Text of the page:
The nadir of the modern Washington Wizards lasted for two brutal months across the winter of 2009–10, but it was a long time coming. The once-entertaining core of Gilbert Arenas, Caron Butler and Antawn Jamison aged into an injured and overpaid mess, and instead of injecting the team with youth, management traded away a top-five draft pick for Mike Miller and Randy Foye. A month into the season, beloved owner Abe Pollin died, and on Christmas Eve, Arenas and teammate Javaris Crittenton pulled guns on each other in the locker room. The fallout led to Arenas pleading guilty to a felony, but not before staging a horrifically ill-conceived pregame huddle.
There is no playbook for dealing with that kind of turmoil, but the Wizards eventually followed the game plan of the early-aughts Portland “Jail Blazers” and "Malice at the Palace" Indiana Pacers: clean house. The locker room full of players whose character was described as “questionable” -- Arenas, Crittenton, JaVale McGee, Andray Blatche, Nick Young -- has been disbanded, Blatche the last to go when he was amnestied in the summer of 2012. Less than four years after that fateful Christmas Eve, John Wall and Bradley Beal are firmly situated in the backcourt as new franchise cornerstones. As their rate of maturation accelerates, the playoffs are not a mere hope but an expectation.
Given this lofty promise, the start of the season hasn’t been very encouraging for the 5-8 Wizards. They have already conducted the dreaded "players-only" meeting, and veteran Nene publicly called out the team’s young players. While locker room misbehavior has generally given way to veteran accountability -- the team is 3-1 since the players talked things out -- this isn't exactly what the Wizards had in mind for their new era. And things will only get more thorny in the immediate future with Beal set to miss at least two weeks with a stress injury in his right leg.
The team does seem to be improving, though, and the catalyst for that turnaround is the scintillating play of Wall. In the Wizards' 98-89 win over the New York Knicks on Saturday night, there were two max players on the court, and one of them was decisively better. It wasn’t Carmelo Anthony.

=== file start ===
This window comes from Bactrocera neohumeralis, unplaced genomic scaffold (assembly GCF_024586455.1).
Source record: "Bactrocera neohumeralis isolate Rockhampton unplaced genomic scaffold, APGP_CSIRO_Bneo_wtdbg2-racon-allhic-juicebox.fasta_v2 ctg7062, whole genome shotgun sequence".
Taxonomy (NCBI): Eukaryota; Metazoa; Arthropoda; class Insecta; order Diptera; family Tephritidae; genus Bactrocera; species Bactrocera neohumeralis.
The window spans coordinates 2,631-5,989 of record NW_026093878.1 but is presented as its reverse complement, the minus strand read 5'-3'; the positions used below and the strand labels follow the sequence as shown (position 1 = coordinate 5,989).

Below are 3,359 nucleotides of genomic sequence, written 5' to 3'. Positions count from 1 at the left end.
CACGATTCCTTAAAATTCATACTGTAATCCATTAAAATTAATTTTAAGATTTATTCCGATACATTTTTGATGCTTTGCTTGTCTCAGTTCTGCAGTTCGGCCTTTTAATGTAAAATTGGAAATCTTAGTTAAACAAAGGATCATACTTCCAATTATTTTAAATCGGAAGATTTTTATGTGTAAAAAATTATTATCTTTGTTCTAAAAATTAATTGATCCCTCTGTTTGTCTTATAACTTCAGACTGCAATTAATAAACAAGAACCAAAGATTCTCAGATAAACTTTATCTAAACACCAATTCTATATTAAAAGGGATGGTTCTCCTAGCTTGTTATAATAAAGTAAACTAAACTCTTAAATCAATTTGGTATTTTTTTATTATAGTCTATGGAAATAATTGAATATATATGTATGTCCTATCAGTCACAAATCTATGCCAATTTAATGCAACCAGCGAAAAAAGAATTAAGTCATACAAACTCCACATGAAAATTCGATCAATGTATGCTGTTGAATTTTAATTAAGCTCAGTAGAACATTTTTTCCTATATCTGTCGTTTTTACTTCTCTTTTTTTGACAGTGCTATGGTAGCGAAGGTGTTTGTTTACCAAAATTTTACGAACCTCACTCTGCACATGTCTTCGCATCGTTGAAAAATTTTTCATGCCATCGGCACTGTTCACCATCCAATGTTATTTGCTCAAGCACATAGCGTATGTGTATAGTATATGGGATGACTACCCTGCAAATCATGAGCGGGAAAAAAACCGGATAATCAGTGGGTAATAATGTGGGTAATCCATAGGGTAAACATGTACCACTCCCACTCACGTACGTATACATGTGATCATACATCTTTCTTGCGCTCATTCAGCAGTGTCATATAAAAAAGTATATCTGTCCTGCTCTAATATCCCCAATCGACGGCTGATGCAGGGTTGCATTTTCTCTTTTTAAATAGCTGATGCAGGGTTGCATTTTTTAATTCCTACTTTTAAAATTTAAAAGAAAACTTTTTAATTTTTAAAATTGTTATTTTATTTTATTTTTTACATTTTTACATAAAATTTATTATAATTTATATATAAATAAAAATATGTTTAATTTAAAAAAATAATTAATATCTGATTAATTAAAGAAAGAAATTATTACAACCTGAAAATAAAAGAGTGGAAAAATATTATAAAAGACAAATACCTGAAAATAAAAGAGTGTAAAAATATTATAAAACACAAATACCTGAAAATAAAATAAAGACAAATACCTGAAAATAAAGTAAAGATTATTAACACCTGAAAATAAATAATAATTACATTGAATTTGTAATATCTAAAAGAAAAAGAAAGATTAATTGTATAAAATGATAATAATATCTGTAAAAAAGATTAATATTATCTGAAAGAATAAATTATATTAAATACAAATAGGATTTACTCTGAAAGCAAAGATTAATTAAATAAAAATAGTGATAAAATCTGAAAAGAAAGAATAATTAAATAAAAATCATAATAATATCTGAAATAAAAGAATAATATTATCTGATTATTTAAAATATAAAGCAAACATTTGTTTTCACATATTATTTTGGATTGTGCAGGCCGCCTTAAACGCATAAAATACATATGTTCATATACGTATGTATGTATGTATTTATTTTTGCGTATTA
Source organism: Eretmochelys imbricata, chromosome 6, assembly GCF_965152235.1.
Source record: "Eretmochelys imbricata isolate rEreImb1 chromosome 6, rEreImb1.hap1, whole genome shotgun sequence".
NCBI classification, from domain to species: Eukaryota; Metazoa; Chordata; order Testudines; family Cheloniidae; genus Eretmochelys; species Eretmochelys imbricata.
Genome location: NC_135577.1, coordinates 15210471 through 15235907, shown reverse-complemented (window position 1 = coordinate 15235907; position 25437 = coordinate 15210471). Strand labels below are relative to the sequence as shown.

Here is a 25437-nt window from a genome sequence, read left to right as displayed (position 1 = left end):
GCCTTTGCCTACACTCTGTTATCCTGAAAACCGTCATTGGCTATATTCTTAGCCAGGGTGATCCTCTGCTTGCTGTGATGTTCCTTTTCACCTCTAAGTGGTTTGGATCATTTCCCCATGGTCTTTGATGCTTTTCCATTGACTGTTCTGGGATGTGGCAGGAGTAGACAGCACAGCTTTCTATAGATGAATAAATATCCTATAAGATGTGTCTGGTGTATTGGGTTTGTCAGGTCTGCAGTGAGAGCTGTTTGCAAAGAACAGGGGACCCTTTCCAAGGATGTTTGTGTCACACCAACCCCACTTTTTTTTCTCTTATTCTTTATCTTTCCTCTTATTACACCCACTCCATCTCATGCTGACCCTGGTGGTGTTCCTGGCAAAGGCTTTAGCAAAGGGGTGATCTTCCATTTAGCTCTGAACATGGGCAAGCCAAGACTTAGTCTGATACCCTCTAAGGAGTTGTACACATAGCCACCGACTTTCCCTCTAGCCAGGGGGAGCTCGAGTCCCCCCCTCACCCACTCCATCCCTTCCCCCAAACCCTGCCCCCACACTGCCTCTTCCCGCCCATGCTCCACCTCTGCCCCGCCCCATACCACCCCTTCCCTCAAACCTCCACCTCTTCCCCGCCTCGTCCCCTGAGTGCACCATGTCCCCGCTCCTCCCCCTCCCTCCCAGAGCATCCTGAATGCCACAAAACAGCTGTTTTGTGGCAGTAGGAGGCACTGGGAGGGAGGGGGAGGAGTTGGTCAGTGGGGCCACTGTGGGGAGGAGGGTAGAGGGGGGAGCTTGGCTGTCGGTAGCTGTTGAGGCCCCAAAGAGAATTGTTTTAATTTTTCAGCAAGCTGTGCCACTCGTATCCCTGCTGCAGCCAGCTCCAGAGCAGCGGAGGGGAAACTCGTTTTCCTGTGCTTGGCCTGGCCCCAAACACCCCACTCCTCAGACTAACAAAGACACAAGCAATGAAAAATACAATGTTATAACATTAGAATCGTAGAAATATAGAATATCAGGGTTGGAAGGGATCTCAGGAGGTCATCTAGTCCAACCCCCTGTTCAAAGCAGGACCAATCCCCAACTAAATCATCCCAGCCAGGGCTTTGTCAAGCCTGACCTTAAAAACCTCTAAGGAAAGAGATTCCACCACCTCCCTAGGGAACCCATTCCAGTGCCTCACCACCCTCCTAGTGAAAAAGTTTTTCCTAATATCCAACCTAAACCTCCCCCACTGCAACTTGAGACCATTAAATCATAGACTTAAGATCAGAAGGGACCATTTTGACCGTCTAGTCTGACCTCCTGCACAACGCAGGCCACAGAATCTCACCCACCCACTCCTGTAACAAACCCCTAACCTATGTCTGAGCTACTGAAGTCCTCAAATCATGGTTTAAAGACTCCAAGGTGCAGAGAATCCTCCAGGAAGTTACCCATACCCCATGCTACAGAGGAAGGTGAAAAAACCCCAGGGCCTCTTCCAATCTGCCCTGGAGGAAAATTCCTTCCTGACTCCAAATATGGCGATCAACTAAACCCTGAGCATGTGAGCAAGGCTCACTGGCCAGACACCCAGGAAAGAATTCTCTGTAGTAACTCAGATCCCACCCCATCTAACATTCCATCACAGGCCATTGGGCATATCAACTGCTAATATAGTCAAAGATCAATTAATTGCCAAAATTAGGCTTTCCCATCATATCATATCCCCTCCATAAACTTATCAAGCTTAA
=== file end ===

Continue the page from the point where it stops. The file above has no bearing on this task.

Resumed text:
When Wall has his midrange game working, he is nearly impossible to guard. Crouching in the triple-threat position, there’s nary a defender in the league quick enough to stick with him on his drives, let alone contest jumpers. It now seems likely Wall, who is averaging 18.6 points and 8.9 assists per game with a 19.96 PER, will justify the maximum extension he signed during the offseason.
Wall may be making a lot of noise on his rise to the league's upper echelon, but it doesn't sound like the fan base is listening, at least not yet. Washington is a basketball city, home to more than 10 current NBA players and the celebrated Goodman League. Two major college basketball programs, the Maryland Terrapins and Georgetown Hoyas, are also local. But in the ranks of the city's professional teams, the Wizards are a distant third -- fourth on days when Stephen Strasburg is pitching.
Saturday night’s game against a high-profile and hated opponent drew 18,089 fans, the best total of the young season but still 2,000 short of the Verizon Center’s capacity. Worse yet, it seemed like half of them were Knicks fans.
In Wall (23 years old) and Beal (20) the Wizards seem to have the type of young, dynamic talents needed to keep the team competitive well into the future and, ultimately, make the city care. But Washington hasn't had much had much luck with first-rounders otherwise -- Jan Vesely, Chris Singleton, Kevin Seraphin and Trevor Booker have been busts. Sensing a need to surround Wall with the talent they couldn't find in the draft, Wizards management has made a series of short-term moves, taking on long-term money and giving away draft picks in order to build a roster that will probably top out with a first-round playoff loss this season.
Ultimately, the bifurcated and sloppy development model the Wizards have pursued over the past four years may not matter. The old adage is that the NBA is a stars league, and Wall is brightening into a shiny one. The Oklahoma City Thunder or Miami Heat models are rendered irrelevant if Kevin Durant doesn’t develop or LeBron James suffers a devastating injury. The important moves aren’t the shuffling of players on the periphery but acquiring and developing top-10 players.
The cherry on top of Wall’s 31-point and seven-assist decimation of the Knicks came with 30 seconds left, as Iman Shumpert drove for a consolation bucket. Wall soared in from the weak side, and making full use of his 6-foot-4 frame he audibly spiked the ball into the stands. Postgame he was asked if it was a statement block. "Nah," he said, "we’ve seen the team score the ball at the end of the game on us before, and we didn't like it, we didn't want to give nobody an easy basket to end the game."
It was the safe answer -- the point guard’s locker room persona is as quietly confident as his play on the court is in your face -- but if the Wizards are to overcome a bumpy rebuild, Wall will have to submit statement plays every night.